Flash basics – Lighting two planes

If you don’t know the strobist, you should have a look at David Hobby’s excellent blog. A newspaper photographer by trade, David shares a lot of information about the way he lights and shoots.

I initially found his blog to be hard to navigate, but since I found his lighting 101 and 102 courses, I’ve found it a lot easier. I already had an idea of flash when I found his blog, but I wanted to practice his philosophy of shooting, and I’ve tried to showcase that a bit in the pictures below.

I used flash on this occasion because I had a dynamic range problem. I went to a wedding and wanted to capture a picture of my wife who was one of the bridesmaids. We were in a hotel on the beach, so it seemed natural to try and capture her with our view of the sea in the background.

Seemed the perfect opportunity to try the Hobby process.

Step one, take a picture of the ambient light on auto mode. So I tried this, but auto mode kept trying to use the pop up flash, so I settled on program mode. The shot below is the only picture I have ever taken on program mode.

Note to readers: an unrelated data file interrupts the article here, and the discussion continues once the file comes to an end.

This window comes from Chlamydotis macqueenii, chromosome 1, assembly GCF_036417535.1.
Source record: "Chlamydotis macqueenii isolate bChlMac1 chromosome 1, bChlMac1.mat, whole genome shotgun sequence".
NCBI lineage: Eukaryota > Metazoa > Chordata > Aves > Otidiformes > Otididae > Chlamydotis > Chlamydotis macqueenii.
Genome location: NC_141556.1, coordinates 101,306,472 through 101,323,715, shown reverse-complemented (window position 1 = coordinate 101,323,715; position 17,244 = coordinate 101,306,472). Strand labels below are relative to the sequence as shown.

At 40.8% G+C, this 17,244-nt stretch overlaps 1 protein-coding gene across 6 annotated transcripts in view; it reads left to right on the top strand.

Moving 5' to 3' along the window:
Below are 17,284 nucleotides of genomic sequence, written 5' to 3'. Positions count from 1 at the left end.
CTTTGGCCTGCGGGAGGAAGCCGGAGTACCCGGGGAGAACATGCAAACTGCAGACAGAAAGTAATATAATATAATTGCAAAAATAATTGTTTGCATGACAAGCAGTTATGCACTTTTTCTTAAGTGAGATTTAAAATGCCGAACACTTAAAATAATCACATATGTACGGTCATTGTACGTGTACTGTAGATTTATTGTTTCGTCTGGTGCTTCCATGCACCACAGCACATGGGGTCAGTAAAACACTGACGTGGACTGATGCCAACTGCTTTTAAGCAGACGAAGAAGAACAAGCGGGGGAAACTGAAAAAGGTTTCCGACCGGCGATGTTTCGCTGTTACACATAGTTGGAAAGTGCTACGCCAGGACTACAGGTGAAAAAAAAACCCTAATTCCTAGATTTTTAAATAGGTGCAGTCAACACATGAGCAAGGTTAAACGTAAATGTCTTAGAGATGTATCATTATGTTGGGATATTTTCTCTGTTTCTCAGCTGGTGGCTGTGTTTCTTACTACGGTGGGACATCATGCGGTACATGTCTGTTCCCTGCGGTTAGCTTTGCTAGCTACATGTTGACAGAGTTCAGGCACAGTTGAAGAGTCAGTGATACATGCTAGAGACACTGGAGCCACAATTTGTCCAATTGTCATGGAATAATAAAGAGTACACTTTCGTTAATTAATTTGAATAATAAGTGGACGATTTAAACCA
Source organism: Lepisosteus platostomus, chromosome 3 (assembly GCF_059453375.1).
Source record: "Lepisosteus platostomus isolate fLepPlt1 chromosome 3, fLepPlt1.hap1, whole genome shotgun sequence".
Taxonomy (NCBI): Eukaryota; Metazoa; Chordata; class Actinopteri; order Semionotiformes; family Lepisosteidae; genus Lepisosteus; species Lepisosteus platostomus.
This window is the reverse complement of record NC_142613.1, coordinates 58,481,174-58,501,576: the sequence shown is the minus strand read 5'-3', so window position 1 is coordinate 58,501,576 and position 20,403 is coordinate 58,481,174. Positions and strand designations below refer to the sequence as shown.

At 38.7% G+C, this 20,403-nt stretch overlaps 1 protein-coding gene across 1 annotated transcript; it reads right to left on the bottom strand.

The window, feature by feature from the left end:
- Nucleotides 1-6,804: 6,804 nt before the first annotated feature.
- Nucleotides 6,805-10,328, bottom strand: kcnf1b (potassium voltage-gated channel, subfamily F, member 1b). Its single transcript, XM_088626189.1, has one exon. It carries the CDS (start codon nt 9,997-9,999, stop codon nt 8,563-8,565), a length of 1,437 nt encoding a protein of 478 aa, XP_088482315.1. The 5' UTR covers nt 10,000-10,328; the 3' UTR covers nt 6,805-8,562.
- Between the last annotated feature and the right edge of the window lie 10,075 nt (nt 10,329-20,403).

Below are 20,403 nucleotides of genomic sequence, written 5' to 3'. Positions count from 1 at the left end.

Then you note the settings for this exposure, which turned out to be ISO 100, 1/250s and f/9. This is the exposure I need to maintain to keep the background looking natural.

The only thing I need to check here is that the shutter speed is at or slower than than the sync speed. These settings are fine as 1/250s is my sync speed for my camera.

As it turns out, this is the exposure I left. I switched the camera to manual mode and input those settings. The next exposure was without flash, but with my model/wife.


There is just enough detail in the dress that if I really had to I could recover some data in Lightroom.

This is a fairly typical backlit portrait without flash. Once you add the flash in though:


I think this was with the flash at 1/4 power bounced off a wall camera left, I wanted the light to scrape over the dress for some shadows to bring the texture out. This is still a tad underexposed, and the flash would need to be bumped to full power. For a head and shoulders shot, you can see where I needed more power.


The great thing about this is that everything looks natural. The background is perfectly exposed, and because of the way I’m using the flash, it doesn’t look like it was taken indoors.

Hopefully this shows how lighting two planes works. If I had more time, I would probably have tried to add a hair light to light the hair from behind, but otherwise a nice picture and a good demonstration of how to light the different planes in a picture.

Further, I could have possibly thought about gelling the lights, but I had no gels anyway so a moot point.

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